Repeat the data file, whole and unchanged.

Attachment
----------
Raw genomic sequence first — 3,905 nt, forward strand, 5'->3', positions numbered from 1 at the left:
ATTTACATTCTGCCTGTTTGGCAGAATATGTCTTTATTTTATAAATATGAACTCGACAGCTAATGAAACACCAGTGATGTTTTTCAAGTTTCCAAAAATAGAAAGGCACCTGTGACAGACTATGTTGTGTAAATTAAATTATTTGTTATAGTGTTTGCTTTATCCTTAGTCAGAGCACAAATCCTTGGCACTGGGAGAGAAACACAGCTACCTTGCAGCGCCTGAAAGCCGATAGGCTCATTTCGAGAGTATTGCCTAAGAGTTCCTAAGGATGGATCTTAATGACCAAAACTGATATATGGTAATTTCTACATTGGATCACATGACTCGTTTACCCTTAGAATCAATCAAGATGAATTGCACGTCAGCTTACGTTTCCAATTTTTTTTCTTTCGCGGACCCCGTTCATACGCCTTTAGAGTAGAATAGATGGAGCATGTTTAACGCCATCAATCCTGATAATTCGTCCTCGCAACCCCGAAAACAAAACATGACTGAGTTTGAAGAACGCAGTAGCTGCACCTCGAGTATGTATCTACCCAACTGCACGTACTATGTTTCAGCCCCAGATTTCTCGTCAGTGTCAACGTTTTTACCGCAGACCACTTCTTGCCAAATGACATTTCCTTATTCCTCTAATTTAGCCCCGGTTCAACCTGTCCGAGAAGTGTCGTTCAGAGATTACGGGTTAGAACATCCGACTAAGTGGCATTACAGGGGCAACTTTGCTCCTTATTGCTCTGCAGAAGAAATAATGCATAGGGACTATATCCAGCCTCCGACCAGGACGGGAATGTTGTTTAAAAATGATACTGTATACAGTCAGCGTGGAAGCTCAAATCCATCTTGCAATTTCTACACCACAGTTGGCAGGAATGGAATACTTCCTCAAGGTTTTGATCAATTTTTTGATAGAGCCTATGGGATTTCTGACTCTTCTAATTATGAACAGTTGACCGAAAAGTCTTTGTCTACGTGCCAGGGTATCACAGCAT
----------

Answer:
Raw genomic sequence first — 3,905 nt, forward strand, 5'->3', positions numbered from 1 at the left:
ATTTACATTCTGCCTGTTTGGCAGAATATGTCTTTATTTTATAAATATGAACTCGACAGCTAATGAAACACCAGTGATGTTTTTCAAGTTTCCAAAAATAGAAAGGCACCTGTGACAGACTATGTTGTGTAAATTAAATTATTTGTTATAGTGTTTGCTTTATCCTTAGTCAGAGCACAAATCCTTGGCACTGGGAGAGAAACACAGCTACCTTGCAGCGCCTGAAAGCCGATAGGCTCATTTCGAGAGTATTGCCTAAGAGTTCCTAAGGATGGATCTTAATGACCAAAACTGATATATGGTAATTTCTACATTGGATCACATGACTCGTTTACCCTTAGAATCAATCAAGATGAATTGCACGTCAGCTTACGTTTCCAATTTTTTTTCTTTCGCGGACCCCGTTCATACGCCTTTAGAGTAGAATAGATGGAGCATGTTTAACGCCATCAATCCTGATAATTCGTCCTCGCAACCCCGAAAACAAAACATGACTGAGTTTGAAGAACGCAGTAGCTGCACCTCGAGTATGTATCTACCCAACTGCACGTACTATGTTTCAGCCCCAGATTTCTCGTCAGTGTCAACGTTTTTACCGCAGACCACTTCTTGCCAAATGACATTTCCTTATTCCTCTAATTTAGCCCCGGTTCAACCTGTCCGAGAAGTGTCGTTCAGAGATTACGGGTTAGAACATCCGACTAAGTGGCATTACAGGGGCAACTTTGCTCCTTATTGCTCTGCAGAAGAAATAATGCATAGGGACTATATCCAGCCTCCGACCAGGACGGGAATGTTGTTTAAAAATGATACTGTATACAGTCAGCGTGGAAGCTCAAATCCATCTTGCAATTTCTACACCACAGTTGGCAGGAATGGAATACTTCCTCAAGGTTTTGATCAATTTTTTGATAGAGCCTATGGGATTTCTGACTCTTCTAATTATGAACAGTTGACCGAAAAGTCTTTGTCTACGTGCCAGGGTATCACAGCAT